In his lunchtime recital, Polish pianist Peter Jablonski selected a programme that clearly included some his personal favourites. The result was an affectionate performance that felt less like a public recital and more like sharing the enjoyment of music with a friend.

© Mats Bäcker
© Mats Bäcker

Haydn’s Sonata in D major may have only had two movements, but texturally it is conceived on a much grander scale than many of the earlier sonatas. The first movement was characterised by a dotted rhythm that never felt agitated, but was instead performed with transparent ease throughout. The energy came later in the development with brilliant demisemiquavers and meaty left hand octaves in the weightier minor key section. In the recapitulation of the main theme, Haydn’s characteristic embellishments had a delightfully improvisatory feel.

Jablonski fully captured the humorous gestures of the finale, (marked ‘As fast a possible’), clearly relishing the abruptness of Haydn’s unexpected cadences in a deliberate bid to unsettle the listener. After the rapid concluding passage he turned to face the audience with a gentle smirk as if to say, ‘That’s it!’

Next we were plunged into a much darker musical canvas with Liszt’s Second Ballade. This involved an almost Schumannesque struggle between two opposing musical characters, the stormy rumble of the opening followed by the sunny lyrical theme that emerges once the clouds have parted. In his programme notes, Jablonski explained that he feels this piece is unjustly neglected, and I am inclined to agree with him. If nothing else, it is a remarkable exploration of piano sonority, from the blurred chromatic opening the sweeping scales of the climax (here Jablonski opted for Liszt’s alternate, more challenging version). There was plenty of bite in the brittle march theme, while he luxuriated in the more languid passages, in particular the central tenor theme rivalling the famous Liebstraume for its tenderness.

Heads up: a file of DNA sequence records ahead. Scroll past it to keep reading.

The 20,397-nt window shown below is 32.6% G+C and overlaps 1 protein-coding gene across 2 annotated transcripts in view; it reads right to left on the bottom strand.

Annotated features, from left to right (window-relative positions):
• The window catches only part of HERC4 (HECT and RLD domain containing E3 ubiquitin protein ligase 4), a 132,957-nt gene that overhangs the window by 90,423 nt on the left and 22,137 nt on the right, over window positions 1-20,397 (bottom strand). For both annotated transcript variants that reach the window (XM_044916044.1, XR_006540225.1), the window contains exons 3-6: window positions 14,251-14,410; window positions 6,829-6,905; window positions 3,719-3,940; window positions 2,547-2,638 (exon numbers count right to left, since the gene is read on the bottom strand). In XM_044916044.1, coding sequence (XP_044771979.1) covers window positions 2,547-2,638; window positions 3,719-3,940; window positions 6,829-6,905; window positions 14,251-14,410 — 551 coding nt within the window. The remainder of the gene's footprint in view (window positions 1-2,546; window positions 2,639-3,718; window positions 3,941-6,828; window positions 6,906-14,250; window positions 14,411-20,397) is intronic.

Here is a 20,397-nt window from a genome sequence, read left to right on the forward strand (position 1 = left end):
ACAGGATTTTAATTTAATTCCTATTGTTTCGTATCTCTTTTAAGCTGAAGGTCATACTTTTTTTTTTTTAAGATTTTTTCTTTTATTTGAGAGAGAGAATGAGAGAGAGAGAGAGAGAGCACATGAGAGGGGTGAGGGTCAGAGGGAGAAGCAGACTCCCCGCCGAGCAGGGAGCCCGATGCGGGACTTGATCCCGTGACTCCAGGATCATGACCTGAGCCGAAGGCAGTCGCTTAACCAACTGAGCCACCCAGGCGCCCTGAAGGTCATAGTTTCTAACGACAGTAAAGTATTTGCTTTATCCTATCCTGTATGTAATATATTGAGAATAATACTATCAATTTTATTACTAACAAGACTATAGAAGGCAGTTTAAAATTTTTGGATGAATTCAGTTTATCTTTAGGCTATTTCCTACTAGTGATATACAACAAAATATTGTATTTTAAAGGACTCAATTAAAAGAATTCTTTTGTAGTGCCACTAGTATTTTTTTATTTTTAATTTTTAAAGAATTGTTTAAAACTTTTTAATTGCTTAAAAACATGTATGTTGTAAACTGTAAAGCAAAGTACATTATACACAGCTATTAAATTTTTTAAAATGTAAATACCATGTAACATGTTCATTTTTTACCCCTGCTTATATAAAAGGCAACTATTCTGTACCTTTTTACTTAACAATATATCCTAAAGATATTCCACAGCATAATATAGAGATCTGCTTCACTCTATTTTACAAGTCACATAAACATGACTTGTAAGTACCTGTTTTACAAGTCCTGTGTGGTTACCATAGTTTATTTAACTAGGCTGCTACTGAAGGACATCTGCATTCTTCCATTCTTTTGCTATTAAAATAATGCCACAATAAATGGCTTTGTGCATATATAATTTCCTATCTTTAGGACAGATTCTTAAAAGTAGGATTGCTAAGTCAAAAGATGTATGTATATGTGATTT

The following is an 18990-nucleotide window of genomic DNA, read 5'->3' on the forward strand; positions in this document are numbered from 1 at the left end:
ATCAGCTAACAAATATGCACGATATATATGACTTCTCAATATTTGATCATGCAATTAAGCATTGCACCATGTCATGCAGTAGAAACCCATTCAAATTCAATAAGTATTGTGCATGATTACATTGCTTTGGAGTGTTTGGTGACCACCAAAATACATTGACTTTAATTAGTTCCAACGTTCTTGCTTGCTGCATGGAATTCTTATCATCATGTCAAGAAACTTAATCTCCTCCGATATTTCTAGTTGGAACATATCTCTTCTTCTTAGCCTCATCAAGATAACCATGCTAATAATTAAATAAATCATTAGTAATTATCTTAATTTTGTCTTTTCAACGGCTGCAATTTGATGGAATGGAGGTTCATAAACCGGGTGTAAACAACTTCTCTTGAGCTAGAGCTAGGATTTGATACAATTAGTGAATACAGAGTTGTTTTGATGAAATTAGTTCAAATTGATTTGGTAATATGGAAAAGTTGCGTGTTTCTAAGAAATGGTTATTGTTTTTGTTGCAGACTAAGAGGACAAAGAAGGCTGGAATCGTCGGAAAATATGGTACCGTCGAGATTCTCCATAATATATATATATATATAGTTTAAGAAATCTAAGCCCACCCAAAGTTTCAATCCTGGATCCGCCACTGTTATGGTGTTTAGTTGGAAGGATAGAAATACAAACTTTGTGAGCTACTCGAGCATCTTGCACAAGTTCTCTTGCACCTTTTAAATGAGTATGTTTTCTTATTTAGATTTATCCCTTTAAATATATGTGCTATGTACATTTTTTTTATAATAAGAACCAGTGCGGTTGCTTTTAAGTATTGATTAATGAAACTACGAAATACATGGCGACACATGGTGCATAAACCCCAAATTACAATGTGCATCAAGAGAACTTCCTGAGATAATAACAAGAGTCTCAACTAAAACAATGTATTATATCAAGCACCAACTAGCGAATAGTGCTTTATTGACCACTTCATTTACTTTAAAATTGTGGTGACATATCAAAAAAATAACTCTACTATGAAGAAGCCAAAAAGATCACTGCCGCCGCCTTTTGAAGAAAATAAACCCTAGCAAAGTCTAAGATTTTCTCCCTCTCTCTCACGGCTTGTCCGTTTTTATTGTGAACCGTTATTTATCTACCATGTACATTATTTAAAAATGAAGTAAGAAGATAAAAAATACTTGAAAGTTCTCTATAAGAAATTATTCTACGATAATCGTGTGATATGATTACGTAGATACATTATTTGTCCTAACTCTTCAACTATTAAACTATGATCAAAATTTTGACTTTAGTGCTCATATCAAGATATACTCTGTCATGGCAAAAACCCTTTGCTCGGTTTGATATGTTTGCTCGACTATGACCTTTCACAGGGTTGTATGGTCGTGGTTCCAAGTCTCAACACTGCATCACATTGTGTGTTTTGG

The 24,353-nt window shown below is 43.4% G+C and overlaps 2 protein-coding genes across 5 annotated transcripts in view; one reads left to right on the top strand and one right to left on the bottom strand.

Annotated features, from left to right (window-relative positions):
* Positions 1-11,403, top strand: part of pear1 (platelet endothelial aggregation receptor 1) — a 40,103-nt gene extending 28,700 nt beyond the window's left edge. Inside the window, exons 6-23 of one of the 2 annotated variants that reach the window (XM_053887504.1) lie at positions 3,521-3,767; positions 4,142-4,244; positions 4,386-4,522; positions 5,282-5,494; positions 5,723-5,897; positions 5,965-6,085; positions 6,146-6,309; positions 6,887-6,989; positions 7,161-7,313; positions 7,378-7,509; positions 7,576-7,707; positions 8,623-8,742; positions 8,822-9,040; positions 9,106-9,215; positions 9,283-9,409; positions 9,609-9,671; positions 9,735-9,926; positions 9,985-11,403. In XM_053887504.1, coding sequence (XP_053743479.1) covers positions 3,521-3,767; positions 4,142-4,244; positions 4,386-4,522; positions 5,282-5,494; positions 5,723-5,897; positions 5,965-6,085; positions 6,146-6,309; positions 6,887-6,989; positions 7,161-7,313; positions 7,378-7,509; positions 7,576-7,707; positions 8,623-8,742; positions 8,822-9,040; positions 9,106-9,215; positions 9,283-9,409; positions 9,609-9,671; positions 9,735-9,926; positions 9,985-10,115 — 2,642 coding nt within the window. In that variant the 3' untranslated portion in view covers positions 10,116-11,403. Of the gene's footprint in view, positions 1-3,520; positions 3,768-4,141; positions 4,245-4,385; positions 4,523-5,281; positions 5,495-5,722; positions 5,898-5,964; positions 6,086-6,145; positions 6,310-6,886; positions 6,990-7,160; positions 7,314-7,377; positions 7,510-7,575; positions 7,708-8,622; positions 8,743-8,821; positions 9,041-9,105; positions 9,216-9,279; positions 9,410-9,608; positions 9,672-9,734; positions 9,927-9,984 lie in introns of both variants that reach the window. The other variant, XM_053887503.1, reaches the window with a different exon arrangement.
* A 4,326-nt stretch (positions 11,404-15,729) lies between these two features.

The three Chopin Mazurkas were well chosen for their contrasting sound-worlds. Here Jablonski was most convincing – his performance had a charming lilt and rhythmic flexibility that brought out the true Mazurka character. Op. 6 No. 2 in C# minor was notable for its strong folk flavour, with modal inflections and bass drone in the introduction. This rustic quality was also evident in the stomping C major mazurka that followed, while Op. 17 No. 4 in A minor had an altogether more impressionistic character with its right hand filigree passagework.

Bernstein’s arrangement of Copland’s orchestral piece ‘El Salon Mexico’ is a challenging work on first listen, not least because it contains many false starts before the dance really gets going. There was a steady warm up, beginning with cluster chords in the extreme bass register before the popular song of the trumpet and irregular Latin rhythms started to move with increasing energy. The piece concluded with a final bang of the drum as Jablonski dropped both forearms onto the keys with a resounding crash.

We were treated to an encore of one more Chopin Mazurka, Op. 68 No. 2 in A minor. This was a real gem of a piece, spun out of a single elegiac theme, alternately in major and minor incarnations. Jablonski’s quietly flickering trills gave this piece an understated elegance, once again reminding us of Chopin’s genius as a miniaturist.